The iconography of the sanctuary, especially the pediment of the temple adorned with the image of a Gorgon, is a subject of scholarly interest. It reflects the complex layering of cultural and religious identities that characterized the sanctuary. The Gorgon’s image, traditionally associated with protection and power, may have been intended to convey the protective nature of the goddess and the sanctuary itself.

The archaeological and epigraphic evidence from Aquae Sulis provides important information about the religious practices of the time. The votive offerings found in the sacred spring, ranging from coins to curse tablets, offer a glimpse into the hopes, fears, and daily lives of the people who visited the sanctuary. These artifacts suggest that the spring was not merely a place of healing but also a medium through which individuals communicated with the divine, seeking intervention in personal and legal matters.

The interpretation of the sanctuary has evolved, influenced by the biases and agendas of antiquarians and scholars. Recent studies have sought to re-evaluate the evidence and move away from entrenched views, aiming for a more holistic understanding of the sanctuary’s position and purpose within the broader socio-religious and cultural trends of the Roman period.

The Aquae Sulis sanctuary stands as a symbol of the dynamic interplay between local religious traditions and the overarching power of the Roman Empire. It serves as a reminder of the enduring human desire to connect with the divine, the healing power of nature, and the intricate ways in which cultural and religious practices can intertwine and evolve. The legacy of Aquae Sulis continues to captivate scholars and visitors alike, offering a window into the past and the timeless human pursuit of health, protection, and spiritual fulfilment. The sanctuary at Bath, with its rich history and archaeological significance, remains a poignant relic of a bygone era, echoing the ancient prayers and rituals that once permeated its sacred waters.

Architectural features of the Aquae Sulis sanctuary

The Aquae Sulis sanctuary, a jewel of Roman Britain, was renowned for its unique architectural features that blended the Roman engineering prowess with the sacredness of Celtic traditions. One of the most distinctive elements was the Great Bath, a massive pool fed by the sacred hot spring, which was open to the sky and surrounded by classical columns, creating a grandiose atmosphere for the bathers. The use of lead to line the pools and conduct the hot water was an engineering marvel of the time, showcasing the Romans’ advanced knowledge in creating a sophisticated water management system.

The temple of Sulis Minerva stood as a testament to religious syncretism, with a classical Roman facade and a Celtic deity enshrined within. The pediment of the temple featured a striking Gorgon’s head, which was likely meant to protect the sanctuary from evil spirits—a feature uncommon in Roman architecture but deeply rooted in local tradition. The presence of curse tablets, often inscribed with pleas for justice or revenge, thrown into the spring, further highlighted the blend of Roman and Celtic practices.

The sanctuary also boasted a complex system of hypocausts, an underfloor heating system that served the various baths, including the caldarium (hot bath), tepidarium (lukewarm bath), and frigidarium (cold bath). This technology provided a level of comfort and luxury that was unparalleled in Britain at the time. The intricate network of lead pipes that supplied water to the baths was a feat of Roman engineering, ensuring a constant flow of hot and cold water to meet the needs of the sanctuary’s visitors.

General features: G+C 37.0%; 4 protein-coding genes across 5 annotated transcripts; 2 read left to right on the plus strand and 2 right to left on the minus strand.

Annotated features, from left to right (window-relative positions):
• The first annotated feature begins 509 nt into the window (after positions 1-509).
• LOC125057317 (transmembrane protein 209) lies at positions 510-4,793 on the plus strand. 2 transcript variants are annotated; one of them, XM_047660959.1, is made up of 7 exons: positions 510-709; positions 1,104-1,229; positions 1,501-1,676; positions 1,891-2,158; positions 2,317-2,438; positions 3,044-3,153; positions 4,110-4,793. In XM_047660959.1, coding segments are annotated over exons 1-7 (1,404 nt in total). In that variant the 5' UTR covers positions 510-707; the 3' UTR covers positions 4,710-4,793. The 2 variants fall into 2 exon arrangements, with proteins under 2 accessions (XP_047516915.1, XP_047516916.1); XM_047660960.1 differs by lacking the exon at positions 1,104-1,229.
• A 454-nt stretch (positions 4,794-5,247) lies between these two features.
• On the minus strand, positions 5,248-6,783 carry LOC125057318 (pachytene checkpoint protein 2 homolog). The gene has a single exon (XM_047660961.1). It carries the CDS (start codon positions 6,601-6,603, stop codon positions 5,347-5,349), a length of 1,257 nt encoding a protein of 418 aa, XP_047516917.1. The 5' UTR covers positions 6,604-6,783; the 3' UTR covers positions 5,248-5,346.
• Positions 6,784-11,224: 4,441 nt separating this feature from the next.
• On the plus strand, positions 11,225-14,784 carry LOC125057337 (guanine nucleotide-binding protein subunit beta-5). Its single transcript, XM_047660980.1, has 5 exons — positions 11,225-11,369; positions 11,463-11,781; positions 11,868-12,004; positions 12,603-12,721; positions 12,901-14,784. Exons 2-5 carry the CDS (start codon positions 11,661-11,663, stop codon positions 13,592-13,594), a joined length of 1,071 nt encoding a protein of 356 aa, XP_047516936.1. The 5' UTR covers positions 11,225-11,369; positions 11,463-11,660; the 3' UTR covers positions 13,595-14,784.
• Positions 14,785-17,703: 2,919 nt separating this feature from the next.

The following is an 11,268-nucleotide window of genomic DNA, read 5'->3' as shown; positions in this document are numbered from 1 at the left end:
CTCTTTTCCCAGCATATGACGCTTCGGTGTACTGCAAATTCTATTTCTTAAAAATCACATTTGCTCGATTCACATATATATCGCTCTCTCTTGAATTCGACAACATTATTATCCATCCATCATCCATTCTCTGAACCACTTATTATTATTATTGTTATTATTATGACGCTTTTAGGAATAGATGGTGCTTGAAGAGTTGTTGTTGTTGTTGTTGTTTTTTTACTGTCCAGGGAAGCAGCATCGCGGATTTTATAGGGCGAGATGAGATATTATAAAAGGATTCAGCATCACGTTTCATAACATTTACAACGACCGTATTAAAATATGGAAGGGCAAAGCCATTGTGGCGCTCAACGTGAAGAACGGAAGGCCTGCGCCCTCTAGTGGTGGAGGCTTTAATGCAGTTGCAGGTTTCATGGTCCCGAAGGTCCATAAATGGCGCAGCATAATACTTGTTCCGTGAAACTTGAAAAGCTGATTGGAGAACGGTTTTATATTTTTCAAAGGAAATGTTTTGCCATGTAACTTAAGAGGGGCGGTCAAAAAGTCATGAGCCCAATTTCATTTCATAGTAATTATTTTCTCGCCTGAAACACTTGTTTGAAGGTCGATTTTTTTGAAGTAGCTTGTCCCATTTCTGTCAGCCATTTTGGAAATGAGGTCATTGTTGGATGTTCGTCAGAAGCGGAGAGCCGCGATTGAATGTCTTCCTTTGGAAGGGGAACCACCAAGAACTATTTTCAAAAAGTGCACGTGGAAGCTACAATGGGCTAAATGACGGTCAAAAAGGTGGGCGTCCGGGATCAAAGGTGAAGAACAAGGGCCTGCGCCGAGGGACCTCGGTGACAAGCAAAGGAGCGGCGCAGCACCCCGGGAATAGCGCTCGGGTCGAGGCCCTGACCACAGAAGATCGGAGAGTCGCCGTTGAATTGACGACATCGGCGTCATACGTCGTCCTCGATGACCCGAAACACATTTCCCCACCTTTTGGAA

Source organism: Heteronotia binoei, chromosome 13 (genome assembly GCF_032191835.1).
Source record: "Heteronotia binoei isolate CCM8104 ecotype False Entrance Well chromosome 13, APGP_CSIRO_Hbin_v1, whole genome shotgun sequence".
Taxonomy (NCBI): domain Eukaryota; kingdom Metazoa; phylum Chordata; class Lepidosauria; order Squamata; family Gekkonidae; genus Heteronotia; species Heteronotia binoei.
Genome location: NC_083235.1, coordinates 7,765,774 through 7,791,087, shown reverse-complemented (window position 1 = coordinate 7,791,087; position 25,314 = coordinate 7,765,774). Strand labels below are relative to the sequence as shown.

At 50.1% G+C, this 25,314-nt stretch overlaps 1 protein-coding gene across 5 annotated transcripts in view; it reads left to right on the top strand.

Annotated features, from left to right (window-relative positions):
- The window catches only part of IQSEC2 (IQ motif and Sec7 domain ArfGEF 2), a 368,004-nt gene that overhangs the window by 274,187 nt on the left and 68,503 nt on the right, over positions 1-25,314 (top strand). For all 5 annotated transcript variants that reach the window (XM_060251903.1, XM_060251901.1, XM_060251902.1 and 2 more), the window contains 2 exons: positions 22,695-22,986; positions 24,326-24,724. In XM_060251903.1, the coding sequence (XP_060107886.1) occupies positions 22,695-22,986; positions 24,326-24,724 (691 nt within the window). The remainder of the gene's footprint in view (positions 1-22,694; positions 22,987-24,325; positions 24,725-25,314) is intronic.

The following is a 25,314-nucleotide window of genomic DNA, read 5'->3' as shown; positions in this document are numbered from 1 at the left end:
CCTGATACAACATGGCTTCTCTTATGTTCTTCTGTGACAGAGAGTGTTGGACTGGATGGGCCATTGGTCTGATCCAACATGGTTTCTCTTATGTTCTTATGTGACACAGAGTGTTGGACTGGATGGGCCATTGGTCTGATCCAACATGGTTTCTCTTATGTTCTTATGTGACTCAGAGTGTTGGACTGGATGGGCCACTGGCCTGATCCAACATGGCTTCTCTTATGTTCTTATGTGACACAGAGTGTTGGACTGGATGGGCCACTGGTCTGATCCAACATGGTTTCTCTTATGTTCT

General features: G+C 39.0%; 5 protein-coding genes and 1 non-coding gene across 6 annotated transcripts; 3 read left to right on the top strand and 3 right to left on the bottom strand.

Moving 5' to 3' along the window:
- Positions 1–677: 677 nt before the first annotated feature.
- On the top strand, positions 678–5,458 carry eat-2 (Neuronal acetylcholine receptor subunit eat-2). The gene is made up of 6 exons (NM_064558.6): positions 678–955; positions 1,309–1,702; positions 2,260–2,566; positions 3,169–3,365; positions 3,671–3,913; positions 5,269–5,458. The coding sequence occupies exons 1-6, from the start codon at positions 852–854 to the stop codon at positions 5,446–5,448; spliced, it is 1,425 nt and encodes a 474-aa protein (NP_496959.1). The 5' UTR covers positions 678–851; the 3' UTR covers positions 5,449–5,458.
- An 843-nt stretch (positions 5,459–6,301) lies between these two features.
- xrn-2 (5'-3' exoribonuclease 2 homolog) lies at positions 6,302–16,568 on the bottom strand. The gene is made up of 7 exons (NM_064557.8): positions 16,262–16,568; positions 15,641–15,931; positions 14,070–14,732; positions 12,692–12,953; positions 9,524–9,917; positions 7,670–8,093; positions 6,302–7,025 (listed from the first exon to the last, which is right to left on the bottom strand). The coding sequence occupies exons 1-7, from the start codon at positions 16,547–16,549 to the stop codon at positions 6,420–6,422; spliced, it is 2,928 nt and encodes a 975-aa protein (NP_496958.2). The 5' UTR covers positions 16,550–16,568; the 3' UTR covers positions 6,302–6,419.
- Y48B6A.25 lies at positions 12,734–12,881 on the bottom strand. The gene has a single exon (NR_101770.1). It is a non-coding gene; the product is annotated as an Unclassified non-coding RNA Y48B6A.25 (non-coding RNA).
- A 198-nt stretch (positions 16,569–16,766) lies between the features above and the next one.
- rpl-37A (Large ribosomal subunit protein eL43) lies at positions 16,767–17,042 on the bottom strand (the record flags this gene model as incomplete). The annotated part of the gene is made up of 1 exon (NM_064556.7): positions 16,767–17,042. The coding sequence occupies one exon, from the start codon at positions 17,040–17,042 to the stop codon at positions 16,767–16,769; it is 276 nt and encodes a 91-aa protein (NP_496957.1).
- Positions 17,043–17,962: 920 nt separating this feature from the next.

The layout of the sanctuary was meticulously planned to facilitate the flow of pilgrims and visitors. The design included a series of rooms and spaces that allowed for both public gatherings and private worship, reflecting the dual nature of the site as a place of communal healing and individual spiritual connection. The architectural design of Aquae Sulis was not only functional but also symbolic, with the placement of buildings and the use of space reflecting the religious significance of the site.

The remnants of the sanctuary’s architecture continue to captivate historians and archaeologists, providing insights into the daily lives and spiritual practices of those who visited this extraordinary site. The unique architectural features of Aquae Sulis stand as a testament to the ingenuity and adaptability of Roman construction, the reverence for local deities, and the enduring legacy of the Roman Empire in Britain. The sanctuary’s design and construction techniques have been studied extensively, offering a glimpse into the complexities of Roman provincial architecture and the ways in which it was influenced by local customs and beliefs. The Aquae Sulis sanctuary remains a symbol of the cultural and technological advancements of its time, and its architectural legacy continues to be a subject of fascination and study for those interested in the ancient world.

Curse tablets, also known as defixiones, were an integral part of the spiritual and judicial fabric of the Aquae Sulis sanctuary. These small, inscribed sheets of lead or pewter served as a direct line of communication between the worshippers and the goddess Sulis Minerva, to whom the sanctuary was dedicated. The primary purpose of these tablets was to invoke the deity’s intervention in matters of personal injustice, particularly the theft of personal property. Individuals who suffered from theft would inscribe their grievances and the names of suspected thieves on these tablets, calling upon Sulis Minerva’s divine justice to identify and punish the wrongdoers.